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How to engage men in advancing the role of women in post-conflict contexts?

By critically examining local economic, cultural and religious practices in Aceh, Maluku and the Bangsamoro, this research reveals how discriminatory gender norms are reproduced within families and community-level institutions, including religious and customary (or clan) institutions.

This research shows that after conflict, masculinities are reconstructed. No longer solely centred around violence and physical strength, men have adapted, finding alternative ways to perpetuate their dominant social status in households and communities. While women are influencing decisions, often in less visible ways, elite, male-dominated institutions, combined with cultural and economic barriers, continue to confine women to caretaking or homemaking roles, gatekeeping their political and economic opportunities.

In all three contexts women have made important contributions to peace, but most people still agree men should hold leadership roles. Yet in some spaces, gender roles are shifting. Men are taking on household chores and women are holding new roles in customary, religious, political and private sector settings that could be further cultivated for greater inclusion.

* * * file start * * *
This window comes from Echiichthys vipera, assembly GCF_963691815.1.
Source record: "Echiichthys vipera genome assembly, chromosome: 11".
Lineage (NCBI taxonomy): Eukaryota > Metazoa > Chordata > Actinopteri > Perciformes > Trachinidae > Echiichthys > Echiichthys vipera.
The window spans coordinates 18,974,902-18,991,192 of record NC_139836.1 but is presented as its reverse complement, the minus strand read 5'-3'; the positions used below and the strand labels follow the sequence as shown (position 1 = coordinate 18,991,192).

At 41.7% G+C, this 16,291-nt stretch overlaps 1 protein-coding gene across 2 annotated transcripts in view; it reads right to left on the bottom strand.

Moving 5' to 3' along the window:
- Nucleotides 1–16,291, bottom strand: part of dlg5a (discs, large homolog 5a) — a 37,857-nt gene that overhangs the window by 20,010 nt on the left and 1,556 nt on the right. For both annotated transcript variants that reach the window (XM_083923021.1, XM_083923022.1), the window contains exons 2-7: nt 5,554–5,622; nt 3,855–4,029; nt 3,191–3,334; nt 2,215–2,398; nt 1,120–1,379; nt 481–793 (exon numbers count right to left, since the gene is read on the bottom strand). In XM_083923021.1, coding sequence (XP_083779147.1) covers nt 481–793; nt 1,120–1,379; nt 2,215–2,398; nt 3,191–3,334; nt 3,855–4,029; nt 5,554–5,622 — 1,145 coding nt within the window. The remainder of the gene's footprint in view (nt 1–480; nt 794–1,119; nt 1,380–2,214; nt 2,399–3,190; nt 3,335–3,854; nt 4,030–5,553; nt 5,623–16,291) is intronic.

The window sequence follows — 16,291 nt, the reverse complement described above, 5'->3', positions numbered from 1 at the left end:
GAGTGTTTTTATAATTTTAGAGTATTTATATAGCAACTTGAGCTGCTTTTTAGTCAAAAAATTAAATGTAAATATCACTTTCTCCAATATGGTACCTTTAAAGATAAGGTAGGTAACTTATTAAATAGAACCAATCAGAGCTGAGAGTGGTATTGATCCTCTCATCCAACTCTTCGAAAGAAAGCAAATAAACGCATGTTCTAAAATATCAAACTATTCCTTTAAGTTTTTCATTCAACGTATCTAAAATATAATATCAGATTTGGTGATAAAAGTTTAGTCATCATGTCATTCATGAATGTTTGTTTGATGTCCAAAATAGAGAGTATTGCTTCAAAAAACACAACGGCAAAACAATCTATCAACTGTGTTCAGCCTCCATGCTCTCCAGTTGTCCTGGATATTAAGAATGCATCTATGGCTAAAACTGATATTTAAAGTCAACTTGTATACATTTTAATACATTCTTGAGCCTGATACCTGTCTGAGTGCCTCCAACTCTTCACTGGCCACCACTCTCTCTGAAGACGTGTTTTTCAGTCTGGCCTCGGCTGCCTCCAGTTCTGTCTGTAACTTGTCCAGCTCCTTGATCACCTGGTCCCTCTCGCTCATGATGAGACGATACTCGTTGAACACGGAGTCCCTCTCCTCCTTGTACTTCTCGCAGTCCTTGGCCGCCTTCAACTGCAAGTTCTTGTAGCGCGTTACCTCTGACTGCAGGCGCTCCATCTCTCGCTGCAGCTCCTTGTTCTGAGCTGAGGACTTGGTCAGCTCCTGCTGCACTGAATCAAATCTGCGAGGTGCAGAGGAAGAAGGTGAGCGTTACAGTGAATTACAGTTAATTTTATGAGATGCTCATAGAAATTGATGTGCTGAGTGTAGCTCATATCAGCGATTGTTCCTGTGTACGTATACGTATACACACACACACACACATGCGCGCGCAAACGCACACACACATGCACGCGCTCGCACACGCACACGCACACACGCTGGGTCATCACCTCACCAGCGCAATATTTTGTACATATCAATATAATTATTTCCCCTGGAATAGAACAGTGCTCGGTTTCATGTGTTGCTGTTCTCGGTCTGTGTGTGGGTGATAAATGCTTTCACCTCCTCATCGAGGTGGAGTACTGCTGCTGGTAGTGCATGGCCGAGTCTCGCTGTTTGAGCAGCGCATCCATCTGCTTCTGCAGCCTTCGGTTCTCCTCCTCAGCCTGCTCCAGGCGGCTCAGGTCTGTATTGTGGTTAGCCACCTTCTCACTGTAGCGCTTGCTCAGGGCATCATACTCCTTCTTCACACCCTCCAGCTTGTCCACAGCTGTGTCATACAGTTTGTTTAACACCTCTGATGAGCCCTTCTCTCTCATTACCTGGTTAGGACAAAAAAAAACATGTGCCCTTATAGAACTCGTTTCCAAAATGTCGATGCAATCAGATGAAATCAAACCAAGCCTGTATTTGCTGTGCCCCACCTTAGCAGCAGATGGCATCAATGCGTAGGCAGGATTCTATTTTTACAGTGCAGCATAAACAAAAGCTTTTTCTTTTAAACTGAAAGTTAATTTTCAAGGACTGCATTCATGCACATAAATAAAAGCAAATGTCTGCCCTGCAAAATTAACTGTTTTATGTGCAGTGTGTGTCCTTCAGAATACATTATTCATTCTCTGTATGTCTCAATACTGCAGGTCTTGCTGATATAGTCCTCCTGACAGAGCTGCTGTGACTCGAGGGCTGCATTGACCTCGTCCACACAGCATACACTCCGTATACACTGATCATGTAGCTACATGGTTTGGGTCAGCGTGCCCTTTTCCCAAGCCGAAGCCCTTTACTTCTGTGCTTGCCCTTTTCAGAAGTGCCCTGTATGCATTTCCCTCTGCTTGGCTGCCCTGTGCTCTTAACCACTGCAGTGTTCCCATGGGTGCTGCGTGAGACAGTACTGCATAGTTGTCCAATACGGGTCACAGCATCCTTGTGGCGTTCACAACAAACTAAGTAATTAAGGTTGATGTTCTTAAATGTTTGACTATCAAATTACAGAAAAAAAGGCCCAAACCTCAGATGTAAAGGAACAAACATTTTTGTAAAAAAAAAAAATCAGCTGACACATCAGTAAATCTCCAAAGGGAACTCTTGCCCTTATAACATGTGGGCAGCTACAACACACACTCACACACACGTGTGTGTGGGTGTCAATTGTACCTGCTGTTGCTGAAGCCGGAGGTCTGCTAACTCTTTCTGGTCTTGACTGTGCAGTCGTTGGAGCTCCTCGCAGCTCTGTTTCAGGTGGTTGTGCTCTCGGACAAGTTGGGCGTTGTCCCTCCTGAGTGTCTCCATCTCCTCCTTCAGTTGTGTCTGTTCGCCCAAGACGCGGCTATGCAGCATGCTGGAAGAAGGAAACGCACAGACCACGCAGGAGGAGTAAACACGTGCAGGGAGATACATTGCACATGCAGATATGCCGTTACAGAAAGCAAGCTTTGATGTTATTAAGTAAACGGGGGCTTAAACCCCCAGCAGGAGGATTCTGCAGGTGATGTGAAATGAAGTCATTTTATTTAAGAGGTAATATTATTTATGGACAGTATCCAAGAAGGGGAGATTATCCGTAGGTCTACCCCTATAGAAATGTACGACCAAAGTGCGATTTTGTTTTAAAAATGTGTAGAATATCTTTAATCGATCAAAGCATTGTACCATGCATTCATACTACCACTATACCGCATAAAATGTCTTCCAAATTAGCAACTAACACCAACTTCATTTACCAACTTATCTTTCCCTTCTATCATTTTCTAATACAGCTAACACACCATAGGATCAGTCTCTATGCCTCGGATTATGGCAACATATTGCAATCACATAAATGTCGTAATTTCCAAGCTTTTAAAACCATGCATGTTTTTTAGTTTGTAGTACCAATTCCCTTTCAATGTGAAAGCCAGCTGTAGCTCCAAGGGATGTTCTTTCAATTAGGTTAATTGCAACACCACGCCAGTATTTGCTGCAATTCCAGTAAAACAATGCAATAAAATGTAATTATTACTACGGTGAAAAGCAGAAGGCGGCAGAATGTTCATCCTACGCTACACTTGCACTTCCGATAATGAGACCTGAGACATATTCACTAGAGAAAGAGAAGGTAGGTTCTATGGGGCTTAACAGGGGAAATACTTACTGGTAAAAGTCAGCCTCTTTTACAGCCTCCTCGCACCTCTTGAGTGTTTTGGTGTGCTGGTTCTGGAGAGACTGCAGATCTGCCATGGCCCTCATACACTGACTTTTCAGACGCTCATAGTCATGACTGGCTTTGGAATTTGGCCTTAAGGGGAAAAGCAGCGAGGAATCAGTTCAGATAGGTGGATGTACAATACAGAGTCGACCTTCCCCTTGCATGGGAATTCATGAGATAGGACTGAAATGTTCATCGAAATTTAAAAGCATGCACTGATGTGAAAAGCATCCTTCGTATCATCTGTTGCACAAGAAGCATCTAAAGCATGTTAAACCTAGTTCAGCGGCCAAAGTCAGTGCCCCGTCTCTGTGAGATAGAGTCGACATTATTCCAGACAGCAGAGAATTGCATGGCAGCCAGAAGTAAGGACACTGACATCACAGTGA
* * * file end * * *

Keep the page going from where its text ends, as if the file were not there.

The report reflects on how mediation, peace and security policy and practice can better respond to the interconnected challenges of unequal gender practices in the family and households, and the effects of conflict-related trauma and gender-based violence in communities and society more broadly. We highlight entry points for locally-led and gender-responsive approaches that can be integrated into policymaking and programme design and implementation.

The study builds on previous analysis by Conciliation Resources on gendered political transitions after conflict and integrating masculinities in peacebuilding and contributes to our efforts towards inclusive and transformative peace.

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This research was conducted in partnership with Integral Knowledge Asia.



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Conciliation Resources’ involvement in this research was funded by the Sasakawa Peace Foundation.